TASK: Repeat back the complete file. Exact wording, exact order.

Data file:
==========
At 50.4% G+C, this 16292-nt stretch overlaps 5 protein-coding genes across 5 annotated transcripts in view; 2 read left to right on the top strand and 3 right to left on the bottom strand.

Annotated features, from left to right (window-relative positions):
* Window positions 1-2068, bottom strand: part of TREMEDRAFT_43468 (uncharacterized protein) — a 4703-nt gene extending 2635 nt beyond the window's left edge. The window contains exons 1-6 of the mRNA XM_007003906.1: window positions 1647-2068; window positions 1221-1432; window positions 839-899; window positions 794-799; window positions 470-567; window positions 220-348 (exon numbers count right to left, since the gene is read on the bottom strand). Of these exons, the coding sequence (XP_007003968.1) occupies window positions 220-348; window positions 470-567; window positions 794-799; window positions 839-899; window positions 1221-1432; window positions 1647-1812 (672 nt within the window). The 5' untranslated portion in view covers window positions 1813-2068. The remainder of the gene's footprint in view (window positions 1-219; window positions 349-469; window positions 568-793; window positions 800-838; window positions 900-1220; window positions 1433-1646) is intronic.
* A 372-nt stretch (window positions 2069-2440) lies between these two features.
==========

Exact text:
At 50.4% G+C, this 16292-nt stretch overlaps 5 protein-coding genes across 5 annotated transcripts in view; 2 read left to right on the top strand and 3 right to left on the bottom strand.

Annotated features, from left to right (window-relative positions):
* Window positions 1-2068, bottom strand: part of TREMEDRAFT_43468 (uncharacterized protein) — a 4703-nt gene extending 2635 nt beyond the window's left edge. The window contains exons 1-6 of the mRNA XM_007003906.1: window positions 1647-2068; window positions 1221-1432; window positions 839-899; window positions 794-799; window positions 470-567; window positions 220-348 (exon numbers count right to left, since the gene is read on the bottom strand). Of these exons, the coding sequence (XP_007003968.1) occupies window positions 220-348; window positions 470-567; window positions 794-799; window positions 839-899; window positions 1221-1432; window positions 1647-1812 (672 nt within the window). The 5' untranslated portion in view covers window positions 1813-2068. The remainder of the gene's footprint in view (window positions 1-219; window positions 349-469; window positions 568-793; window positions 800-838; window positions 900-1220; window positions 1433-1646) is intronic.
* A 372-nt stretch (window positions 2069-2440) lies between these two features.